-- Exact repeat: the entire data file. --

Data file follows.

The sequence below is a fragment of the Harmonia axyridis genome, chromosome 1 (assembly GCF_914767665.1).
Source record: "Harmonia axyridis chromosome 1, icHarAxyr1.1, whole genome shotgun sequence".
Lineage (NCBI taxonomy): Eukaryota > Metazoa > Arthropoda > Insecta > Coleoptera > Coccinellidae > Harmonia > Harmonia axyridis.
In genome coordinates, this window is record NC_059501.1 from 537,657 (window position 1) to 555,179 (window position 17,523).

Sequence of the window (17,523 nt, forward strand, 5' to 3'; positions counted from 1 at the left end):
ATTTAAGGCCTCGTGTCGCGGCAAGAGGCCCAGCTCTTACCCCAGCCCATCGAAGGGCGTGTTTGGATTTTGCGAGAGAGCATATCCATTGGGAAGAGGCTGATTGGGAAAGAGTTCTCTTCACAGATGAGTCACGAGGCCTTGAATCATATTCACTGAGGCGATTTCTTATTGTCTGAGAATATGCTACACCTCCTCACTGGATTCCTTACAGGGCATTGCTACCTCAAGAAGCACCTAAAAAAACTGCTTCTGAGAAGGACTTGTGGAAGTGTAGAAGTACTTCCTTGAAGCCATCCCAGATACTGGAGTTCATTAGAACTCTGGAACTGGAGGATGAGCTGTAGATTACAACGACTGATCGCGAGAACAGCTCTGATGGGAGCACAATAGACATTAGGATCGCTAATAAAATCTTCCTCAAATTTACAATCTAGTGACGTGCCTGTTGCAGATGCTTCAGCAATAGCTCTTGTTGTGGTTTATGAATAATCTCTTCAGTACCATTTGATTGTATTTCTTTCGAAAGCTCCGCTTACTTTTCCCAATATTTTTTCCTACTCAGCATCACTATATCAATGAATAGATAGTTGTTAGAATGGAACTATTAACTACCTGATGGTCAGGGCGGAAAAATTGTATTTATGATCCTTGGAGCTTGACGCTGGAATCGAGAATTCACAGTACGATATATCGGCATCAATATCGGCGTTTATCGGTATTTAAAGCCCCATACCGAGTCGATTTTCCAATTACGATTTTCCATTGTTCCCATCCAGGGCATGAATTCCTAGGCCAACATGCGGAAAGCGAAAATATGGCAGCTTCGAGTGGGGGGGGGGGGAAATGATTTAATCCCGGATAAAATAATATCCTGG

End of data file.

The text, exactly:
The sequence below is a fragment of the Harmonia axyridis genome, chromosome 1 (assembly GCF_914767665.1).
Source record: "Harmonia axyridis chromosome 1, icHarAxyr1.1, whole genome shotgun sequence".
Lineage (NCBI taxonomy): Eukaryota > Metazoa > Arthropoda > Insecta > Coleoptera > Coccinellidae > Harmonia > Harmonia axyridis.
In genome coordinates, this window is record NC_059501.1 from 537,657 (window position 1) to 555,179 (window position 17,523).

Sequence of the window (17,523 nt, forward strand, 5' to 3'; positions counted from 1 at the left end):
ATTTAAGGCCTCGTGTCGCGGCAAGAGGCCCAGCTCTTACCCCAGCCCATCGAAGGGCGTGTTTGGATTTTGCGAGAGAGCATATCCATTGGGAAGAGGCTGATTGGGAAAGAGTTCTCTTCACAGATGAGTCACGAGGCCTTGAATCATATTCACTGAGGCGATTTCTTATTGTCTGAGAATATGCTACACCTCCTCACTGGATTCCTTACAGGGCATTGCTACCTCAAGAAGCACCTAAAAAAACTGCTTCTGAGAAGGACTTGTGGAAGTGTAGAAGTACTTCCTTGAAGCCATCCCAGATACTGGAGTTCATTAGAACTCTGGAACTGGAGGATGAGCTGTAGATTACAACGACTGATCGCGAGAACAGCTCTGATGGGAGCACAATAGACATTAGGATCGCTAATAAAATCTTCCTCAAATTTACAATCTAGTGACGTGCCTGTTGCAGATGCTTCAGCAATAGCTCTTGTTGTGGTTTATGAATAATCTCTTCAGTACCATTTGATTGTATTTCTTTCGAAAGCTCCGCTTACTTTTCCCAATATTTTTTCCTACTCAGCATCACTATATCAATGAATAGATAGTTGTTAGAATGGAACTATTAACTACCTGATGGTCAGGGCGGAAAAATTGTATTTATGATCCTTGGAGCTTGACGCTGGAATCGAGAATTCACAGTACGATATATCGGCATCAATATCGGCGTTTATCGGTATTTAAAGCCCCATACCGAGTCGATTTTCCAATTACGATTTTCCATTGTTCCCATCCAGGGCATGAATTCCTAGGCCAACATGCGGAAAGCGAAAATATGGCAGCTTCGAGTGGGGGGGGGGGGAAATGATTTAATCCCGGATAAAATAATATCCTGG